The final work in the programme was Franz Liszt’s infamous work Fantasia and Fugue on the plainchant ‘Ad nos, ad salutarem undam’. The longest piece in the programme by a whole 20-minutes, this work was best saved to the end. Often considered one of the most challenging works in the organ repertoire, with its fast-changing harmonic progressions and dexterous melodic runs, Holder performed the piece with an incredible amount of ingenuity. The work has passages that are much akin to the organ writing of Charles-Marie Widor, whom we heard earlier, and the aesthetic of the two composers placed in the same programme created a noticeable synergy. Before the work ends, Holder managed to show off the organ’s Tuba Mirabilis stop, the loudest solo stop on the organ. Overwhelmed by the turbulence of the sound, Holder received a much-deserved standing ovation, followed by an invitation from the audience to play an encore, which he unfortunately declined.

What an extraordinary end to the concert; I am sure that this will not be the last time we see Peter Holder at the BBC Proms over the coming years!

Matthew Geer

Prom 3rd September BBC Symphony Orchestra Semyon Bychkov

This concert presented High Romanticism in several guises. And that meant lots of emotion and more beautiful melodies than you could shake a stick at – all under the baton of a holistically inclined conductor who places the music centre stage rather than resorting to showy, look-at-me gesturing.

We began with the angry majesty of Beethoven’s Coriolan interspersed with passages of gossamer lightness before the most dramatic of pianissimo endings – a fine performance of an old favourite which still managed to sound fresh and interesting.

The central work was Schumann’s piano concerto which written for and premiered by his wife, Clara, in the early 1840s. Kirill Gerstein played it like a glorious duet with orchestra. In the first movement, for example, his incisive A minor rippling was perfectly punctuated with orchestral interjection with Bychkov paying loving attention to every nuance, The delicacy of dialogue between piano and orchestra was like an intimate conversation in the middle movement too.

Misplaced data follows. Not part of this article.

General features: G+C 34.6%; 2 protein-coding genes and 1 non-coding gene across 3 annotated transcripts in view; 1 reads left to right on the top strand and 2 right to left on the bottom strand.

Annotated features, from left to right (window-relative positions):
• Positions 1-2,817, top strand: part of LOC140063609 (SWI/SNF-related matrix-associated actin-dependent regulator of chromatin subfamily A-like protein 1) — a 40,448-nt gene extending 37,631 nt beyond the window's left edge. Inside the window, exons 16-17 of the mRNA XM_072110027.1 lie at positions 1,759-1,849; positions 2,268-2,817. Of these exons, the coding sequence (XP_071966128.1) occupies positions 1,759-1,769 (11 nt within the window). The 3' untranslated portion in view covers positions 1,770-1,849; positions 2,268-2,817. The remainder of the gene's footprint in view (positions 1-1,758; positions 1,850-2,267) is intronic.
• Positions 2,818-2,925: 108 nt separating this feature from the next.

A big orchestra like the BBC Symphony Orchestra, on this occasion spaced out 2021-style, somehow filters the sound so that you hear everything separately and clearly. Sometimes that feels a bit disparate but here it brought out to good effect elements such as the horn entries in the first movement and the clarinet continuo in the second.

Gersteins’s encore was a virtuosic delight too. I was expecting a jazz piece because that’s his other field of interest. In the event we got a Bussoni transcription of a Bach chorale. Only the (very) nimble fingered need apply – but Gerstein made it sound effortless.

And so, finally, with Mendelssohn to Scotland for an intelligent performance of the delightful third symphony. High spots included the clarinet solo in the second movement, a deliciously crisp Allegro vivacissimo and a rousing maestoso at the end with lovely horn work.

For me, though, the crowning glory was the third movement, the adagio. Based as it is round one of the most sublime melodies ever written it is all too easy to wallow. Bychhov, however, knows exactly how to make it movingly, poignantly tuneful without ever descending to gush – even when we get to the simple account of the melody on the horn.

I left the Royal Albert Hall, my head happily rattling with Mendelssohn, and pondering the current problems orchestral players have to grapple with. When are we going to stop this rule about not allowing string players to share a desk? From my seat in Block H, I could almost read the music on the back first violin stands. Much evidence of tedious photocopying, pasting and stapling lay thereon in order to make the page turns work. I think it’s time to get back to normal.

Susan Elkin